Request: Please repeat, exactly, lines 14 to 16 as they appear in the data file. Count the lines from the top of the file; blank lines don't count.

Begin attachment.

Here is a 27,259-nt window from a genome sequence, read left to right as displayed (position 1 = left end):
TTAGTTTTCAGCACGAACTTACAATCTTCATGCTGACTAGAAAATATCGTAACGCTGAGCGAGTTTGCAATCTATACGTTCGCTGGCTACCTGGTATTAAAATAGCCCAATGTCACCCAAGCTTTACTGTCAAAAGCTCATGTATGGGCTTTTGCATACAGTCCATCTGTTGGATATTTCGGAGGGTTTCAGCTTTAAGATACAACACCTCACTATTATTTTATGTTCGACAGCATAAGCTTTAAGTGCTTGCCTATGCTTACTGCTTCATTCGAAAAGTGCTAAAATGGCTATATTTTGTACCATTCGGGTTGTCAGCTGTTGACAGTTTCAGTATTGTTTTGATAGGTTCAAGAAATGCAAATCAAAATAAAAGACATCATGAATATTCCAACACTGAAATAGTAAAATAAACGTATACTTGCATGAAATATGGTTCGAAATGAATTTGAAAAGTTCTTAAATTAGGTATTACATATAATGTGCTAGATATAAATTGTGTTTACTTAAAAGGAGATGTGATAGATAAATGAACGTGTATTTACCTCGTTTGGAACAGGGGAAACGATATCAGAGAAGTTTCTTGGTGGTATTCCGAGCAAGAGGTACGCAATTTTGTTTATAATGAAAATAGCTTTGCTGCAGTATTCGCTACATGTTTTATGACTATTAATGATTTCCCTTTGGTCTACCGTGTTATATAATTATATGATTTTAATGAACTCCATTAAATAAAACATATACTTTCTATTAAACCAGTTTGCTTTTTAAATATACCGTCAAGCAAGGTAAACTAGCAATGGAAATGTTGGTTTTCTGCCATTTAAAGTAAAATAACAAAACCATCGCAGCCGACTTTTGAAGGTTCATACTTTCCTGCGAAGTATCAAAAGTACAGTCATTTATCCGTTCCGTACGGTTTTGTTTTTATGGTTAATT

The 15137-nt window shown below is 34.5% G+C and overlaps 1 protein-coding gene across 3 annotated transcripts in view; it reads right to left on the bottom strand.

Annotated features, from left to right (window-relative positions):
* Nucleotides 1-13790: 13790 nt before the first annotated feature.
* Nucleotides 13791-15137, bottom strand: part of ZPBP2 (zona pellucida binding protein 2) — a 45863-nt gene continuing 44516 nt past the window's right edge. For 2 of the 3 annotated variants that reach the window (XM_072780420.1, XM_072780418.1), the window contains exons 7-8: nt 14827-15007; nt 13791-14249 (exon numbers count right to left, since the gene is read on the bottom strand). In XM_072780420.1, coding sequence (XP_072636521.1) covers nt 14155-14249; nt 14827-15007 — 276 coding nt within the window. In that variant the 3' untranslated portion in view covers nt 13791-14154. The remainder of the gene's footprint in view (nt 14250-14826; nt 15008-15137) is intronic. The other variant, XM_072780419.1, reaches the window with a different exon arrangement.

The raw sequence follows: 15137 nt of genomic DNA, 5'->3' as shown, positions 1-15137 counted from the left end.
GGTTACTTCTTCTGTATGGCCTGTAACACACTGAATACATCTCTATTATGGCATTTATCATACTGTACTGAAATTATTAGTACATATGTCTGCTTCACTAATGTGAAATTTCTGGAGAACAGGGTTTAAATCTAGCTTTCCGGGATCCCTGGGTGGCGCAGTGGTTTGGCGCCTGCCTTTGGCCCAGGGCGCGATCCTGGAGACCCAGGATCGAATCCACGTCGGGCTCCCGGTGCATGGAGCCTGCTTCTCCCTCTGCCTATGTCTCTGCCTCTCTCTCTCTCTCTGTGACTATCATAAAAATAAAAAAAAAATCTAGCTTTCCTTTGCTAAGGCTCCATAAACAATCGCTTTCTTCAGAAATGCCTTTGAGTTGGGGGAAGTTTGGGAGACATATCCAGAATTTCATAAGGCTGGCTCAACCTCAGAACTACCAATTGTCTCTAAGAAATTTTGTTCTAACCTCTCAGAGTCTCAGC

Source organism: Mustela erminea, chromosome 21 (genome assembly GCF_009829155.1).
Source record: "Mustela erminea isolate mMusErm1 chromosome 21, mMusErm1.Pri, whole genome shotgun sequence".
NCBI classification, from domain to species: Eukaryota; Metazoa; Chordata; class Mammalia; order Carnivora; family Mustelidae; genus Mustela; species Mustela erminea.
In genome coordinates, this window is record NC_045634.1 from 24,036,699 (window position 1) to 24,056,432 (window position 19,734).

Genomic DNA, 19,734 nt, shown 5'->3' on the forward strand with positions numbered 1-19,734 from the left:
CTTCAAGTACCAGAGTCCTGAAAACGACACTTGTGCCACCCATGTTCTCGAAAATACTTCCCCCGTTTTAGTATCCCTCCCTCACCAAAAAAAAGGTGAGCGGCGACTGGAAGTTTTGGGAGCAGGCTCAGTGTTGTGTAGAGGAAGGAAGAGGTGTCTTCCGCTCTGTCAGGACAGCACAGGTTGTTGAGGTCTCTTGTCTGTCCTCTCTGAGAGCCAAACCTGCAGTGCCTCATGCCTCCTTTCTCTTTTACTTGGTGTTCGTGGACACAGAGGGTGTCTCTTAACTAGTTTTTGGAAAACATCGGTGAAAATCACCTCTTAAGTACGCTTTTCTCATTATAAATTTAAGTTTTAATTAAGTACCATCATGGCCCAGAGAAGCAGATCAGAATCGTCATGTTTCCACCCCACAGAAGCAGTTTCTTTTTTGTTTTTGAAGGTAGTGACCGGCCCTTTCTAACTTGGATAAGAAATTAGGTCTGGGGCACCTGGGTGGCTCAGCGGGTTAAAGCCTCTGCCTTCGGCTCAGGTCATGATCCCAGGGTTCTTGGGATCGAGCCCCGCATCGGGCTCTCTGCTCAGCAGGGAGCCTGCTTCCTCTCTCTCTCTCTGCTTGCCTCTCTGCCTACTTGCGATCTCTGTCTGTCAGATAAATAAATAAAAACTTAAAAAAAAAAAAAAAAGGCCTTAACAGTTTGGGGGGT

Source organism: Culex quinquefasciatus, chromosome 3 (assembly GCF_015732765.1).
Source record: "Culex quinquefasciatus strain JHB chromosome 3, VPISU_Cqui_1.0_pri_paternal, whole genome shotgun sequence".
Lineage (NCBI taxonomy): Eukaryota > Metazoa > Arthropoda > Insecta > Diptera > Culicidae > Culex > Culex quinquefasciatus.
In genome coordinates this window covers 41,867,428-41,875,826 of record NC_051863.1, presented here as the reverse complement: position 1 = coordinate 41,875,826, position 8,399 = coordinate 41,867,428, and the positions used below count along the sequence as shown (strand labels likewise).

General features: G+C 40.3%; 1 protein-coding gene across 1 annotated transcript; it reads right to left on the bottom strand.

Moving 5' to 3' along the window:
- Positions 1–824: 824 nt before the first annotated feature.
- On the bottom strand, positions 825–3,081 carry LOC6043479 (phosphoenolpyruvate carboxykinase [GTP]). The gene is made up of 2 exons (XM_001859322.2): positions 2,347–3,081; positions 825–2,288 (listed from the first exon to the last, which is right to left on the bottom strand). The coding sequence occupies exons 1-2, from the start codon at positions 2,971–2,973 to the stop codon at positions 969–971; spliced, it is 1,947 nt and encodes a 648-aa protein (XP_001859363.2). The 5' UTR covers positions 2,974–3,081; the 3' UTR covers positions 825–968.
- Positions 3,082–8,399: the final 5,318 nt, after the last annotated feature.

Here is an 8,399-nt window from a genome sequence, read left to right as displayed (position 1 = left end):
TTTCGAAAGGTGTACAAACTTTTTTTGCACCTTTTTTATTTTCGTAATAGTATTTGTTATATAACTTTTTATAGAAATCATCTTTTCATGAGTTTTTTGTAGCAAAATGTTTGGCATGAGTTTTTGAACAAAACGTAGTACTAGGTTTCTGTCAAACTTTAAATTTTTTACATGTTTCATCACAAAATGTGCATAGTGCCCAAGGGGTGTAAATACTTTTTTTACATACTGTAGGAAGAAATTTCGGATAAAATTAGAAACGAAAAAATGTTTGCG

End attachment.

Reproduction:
CTTCAAGTACCAGAGTCCTGAAAACGACACTTGTGCCACCCATGTTCTCGAAAATACTTCCCCCGTTTTAGTATCCCTCCCTCACCAAAAAAAAGGTGAGCGGCGACTGGAAGTTTTGGGAGCAGGCTCAGTGTTGTGTAGAGGAAGGAAGAGGTGTCTTCCGCTCTGTCAGGACAGCACAGGTTGTTGAGGTCTCTTGTCTGTCCTCTCTGAGAGCCAAACCTGCAGTGCCTCATGCCTCCTTTCTCTTTTACTTGGTGTTCGTGGACACAGAGGGTGTCTCTTAACTAGTTTTTGGAAAACATCGGTGAAAATCACCTCTTAAGTACGCTTTTCTCATTATAAATTTAAGTTTTAATTAAGTACCATCATGGCCCAGAGAAGCAGATCAGAATCGTCATGTTTCCACCCCACAGAAGCAGTTTCTTTTTTGTTTTTGAAGGTAGTGACCGGCCCTTTCTAACTTGGATAAGAAATTAGGTCTGGGGCACCTGGGTGGCTCAGCGGGTTAAAGCCTCTGCCTTCGGCTCAGGTCATGATCCCAGGGTTCTTGGGATCGAGCCCCGCATCGGGCTCTCTGCTCAGCAGGGAGCCTGCTTCCTCTCTCTCTCTCTGCTTGCCTCTCTGCCTACTTGCGATCTCTGTCTGTCAGATAAATAAATAAAAACTTAAAAAAAAAAAAAAAAGGCCTTAACAGTTTGGGGGGT

Source organism: Culex quinquefasciatus, chromosome 3 (assembly GCF_015732765.1).
Source record: "Culex quinquefasciatus strain JHB chromosome 3, VPISU_Cqui_1.0_pri_paternal, whole genome shotgun sequence".